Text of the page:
glutenfreeI love bread and pasta, muffins and pastry. Growing up Italian, I enjoyed these foods tremendously. However now I notice many of my patients and I don’t feel as well when eating gluten. Symptoms can be vague like bloating, fatigue and mental fog. I seek answers as to why and have researched this topic and recommended to many of my patients to go gluten free for a while and see what happens when they add it back. I usually recommend this in conjunction with removing other foods that are not well tolerated to determine what foods may be causing unwanted symptoms or illness.

What is gluten and where is it found?

Gluten is a combination protein made from gliaden and glutenin and is found in grains such as *wheat, barley, rye, faro, semolina, farina, matzo meal, graham flour, bulgar, durham, kamut, kasha, spelt and triticale. Some oats are grown in fields with gluten containing grains and/or processed in plants that have gluten so they are often cross contaminated. Gluten is like a glue and it is hard to break down and digest. It makes dough elastic, rise and give it texture so it doesn’t crumble and fall apart. Since it’s a texturizer, it is found is many products such as:

  • Beer
  • Baked goods
  • Bread
  • Condiments
  • Cosmetics
  • Food additives
  • Gravy
  • Grains*
  • Malt
  • Pickles
  • Processed foods
  • Root beer
  • Salad dressings
  • Sauces
  • Seasonings
  • Soy sauce

Who should avoid gluten and why?

Gluten has an addictive quality and acts on the opioid receptors in your brain. It can make you feel high like morphine or drugs like opium. The more you have, the more you want. It gives rise to sugar and carbohydrate cravings and can cause symptoms of withdrawal when you stop. The amount of gluten in grains has increased tremendously and so has the rise of celiac disease and gluten intolerance. The University of Chicago Celiac Disease Center states the prevalence of celiac disease is:

  • In average healthy people: 1 in 133
  • In people with related symptoms: 1 in 56

Wheat is now different. Modern farming techniques and genetic engineering have changed the way wheat is grown and cultivated. Seeds may be treated with herbicides, pesticides and hormones to enhance growth. Chemicals are used to store wheat to prevent it from spoiling and processing can reduce nutrient content and cause sensitivities. All of these factors can disrupt your hormones, hamper digestion and make wheat a health hazard giving rise to many types of illnesses. So, who should avoid it?

Celiac Disease: If you have been diagnosed with celiac disease which is an autoimmune disorder from an allergy to gluten, you must completely eliminate gluten because this can be life threatening.

Since gluten is hard to digest and break down, the result is that undigested food particles can cause an immune response. Your immune cells can attack the lining of your intestines and cause it to break down. This causes the inability to absorb nutrients and an autoimmune reaction. In an autoimmune reaction,  your immune cells attack your own normal healthy tissue as if it’s a foreign invader. If you develop one autoimmune condition such as celiac disease, you are more likely to develop others such as Hashimotos thyroiditis, rheumatoid arthritis, lupus, multiple sclerosis or others.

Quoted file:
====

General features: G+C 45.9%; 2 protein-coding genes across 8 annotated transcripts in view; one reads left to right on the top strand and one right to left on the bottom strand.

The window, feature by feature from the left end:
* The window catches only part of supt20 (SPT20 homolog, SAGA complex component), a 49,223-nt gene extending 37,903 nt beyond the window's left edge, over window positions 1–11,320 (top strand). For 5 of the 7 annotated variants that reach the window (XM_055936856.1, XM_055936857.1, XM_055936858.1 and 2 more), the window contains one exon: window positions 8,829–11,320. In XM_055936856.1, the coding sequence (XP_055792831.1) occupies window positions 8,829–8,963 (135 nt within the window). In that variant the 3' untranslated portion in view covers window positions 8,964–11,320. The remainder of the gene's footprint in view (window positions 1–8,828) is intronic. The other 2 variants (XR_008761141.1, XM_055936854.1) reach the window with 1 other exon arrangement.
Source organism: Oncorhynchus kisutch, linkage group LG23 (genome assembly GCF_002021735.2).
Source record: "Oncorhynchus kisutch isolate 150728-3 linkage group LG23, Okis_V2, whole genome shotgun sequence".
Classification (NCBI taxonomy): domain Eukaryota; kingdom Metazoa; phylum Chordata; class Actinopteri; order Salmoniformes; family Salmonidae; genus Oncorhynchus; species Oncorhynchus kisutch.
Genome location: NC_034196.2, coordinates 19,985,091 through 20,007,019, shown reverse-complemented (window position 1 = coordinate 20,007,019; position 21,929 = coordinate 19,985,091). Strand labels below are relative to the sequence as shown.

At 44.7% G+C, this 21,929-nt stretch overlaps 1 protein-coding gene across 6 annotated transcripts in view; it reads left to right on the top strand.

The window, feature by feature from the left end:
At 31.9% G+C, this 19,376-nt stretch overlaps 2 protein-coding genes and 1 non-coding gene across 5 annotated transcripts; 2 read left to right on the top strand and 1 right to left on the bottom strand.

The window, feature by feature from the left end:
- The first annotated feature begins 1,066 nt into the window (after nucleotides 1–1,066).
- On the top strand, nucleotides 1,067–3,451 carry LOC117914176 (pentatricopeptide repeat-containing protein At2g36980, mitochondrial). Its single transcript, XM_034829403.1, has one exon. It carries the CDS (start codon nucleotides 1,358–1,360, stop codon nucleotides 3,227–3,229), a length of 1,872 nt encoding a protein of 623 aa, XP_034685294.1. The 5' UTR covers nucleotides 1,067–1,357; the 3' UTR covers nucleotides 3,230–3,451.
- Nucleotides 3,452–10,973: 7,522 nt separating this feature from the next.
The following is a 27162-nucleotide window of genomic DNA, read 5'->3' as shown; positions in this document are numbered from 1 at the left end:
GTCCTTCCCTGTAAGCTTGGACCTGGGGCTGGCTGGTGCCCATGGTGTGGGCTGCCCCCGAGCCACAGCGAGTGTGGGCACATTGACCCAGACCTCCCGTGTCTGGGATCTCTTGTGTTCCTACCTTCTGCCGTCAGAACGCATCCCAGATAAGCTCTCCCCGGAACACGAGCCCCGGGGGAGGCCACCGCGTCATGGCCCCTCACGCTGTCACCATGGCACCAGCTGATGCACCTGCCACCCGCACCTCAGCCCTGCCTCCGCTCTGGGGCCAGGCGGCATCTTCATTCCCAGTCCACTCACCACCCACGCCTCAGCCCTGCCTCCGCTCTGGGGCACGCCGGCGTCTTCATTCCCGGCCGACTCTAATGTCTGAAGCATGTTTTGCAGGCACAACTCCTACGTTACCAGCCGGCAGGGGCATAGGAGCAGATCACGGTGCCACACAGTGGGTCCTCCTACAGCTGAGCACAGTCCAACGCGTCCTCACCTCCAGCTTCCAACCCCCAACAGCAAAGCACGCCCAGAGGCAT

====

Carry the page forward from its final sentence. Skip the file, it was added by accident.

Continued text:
Gluten sensitivity or intolerance: If you have vague symptoms like fatigue, depression, weight gain, mental fog, gas, bloating, rashes, digestive disorders, arthritis, muscle aches, headaches, blood sugar abnormalities, osteoporosis, thyroid disease or vitamin deficiencies, consider a trial of going gluten free. Everyone who eats gluten does not develop full blown celiac disease. Many people develop low levels of inflammation in the gut from partially digested gluten. This impairs digestion and absorption and can give rise to a whole host of symptoms due to generalized inflammation throughout your body.

Consider a trial of gluten free if you have any conditions associated with gluten sensitivity:

  • Arthritis
  • Autism
  • Autoimmune disease
  • Cancer
  • Celiac disease
  • Depression
  • Dementia
  • Diabetes
  • Fatigue
  • Hashimotos thyroiditis
  • Irritable bowel
  • Lupus
  • Migraines
  • Multiple sclerosis
  • Neuropathy
  • Obesity
  • Osteopenia and Osteoporosis
  • Rheumatoid arthritis
  • Schizophrenia

What do I eat if I want to go gluten free?

It can be easy to go gluten free since there are many more gluten free products on the market. You can now enjoy gluten free breads, pasta, pizza, baked goods and condiments. Be sure to check the labels. There are now many specialty gluten free restaurants, bakeries and stores that can be found locally or online.

You can eat naturally, readily available gluten free products such as:

  • Fresh or frozen unprocessed fruits and vegetables
  • Fresh or frozen unprocessed, meat, dairy, fish or poultry
  • Eggs, nuts, legumes
  • Fats and oils
  • Gluten free grains
  • Amaranth, arrowroot, buckwheat, corn, millet, quinoa, rice, soy, tapioca

It may take a little adjustment to cook but once you develop a habit it is easy.

  • Thicken sauces with arrowroot or corn starch
  • Substitute quinoa for cereal or use it in tabouli instead of bulghur wheat
  • Buy gluten free pasta, bread, cereal and condiments

Try it and be amazed

Go gluten free for at least 2 weeks and you may experience:

  • Relief of bloating, gas and digestive issues
  • Clear, glowing skin
  • Energy and clarity
  • Relief of headache, aches and pains
  • Better moods and sleep
  • Weight loss
  • Lower blood sugar and cholesterol

If you have a more serious autoimmune disorder, it may take longer to feel any benefits. Be sure to read labels as gluten is hidden in many foods. It must be marked gluten free. Eat, drink and be healthy -gluten free!

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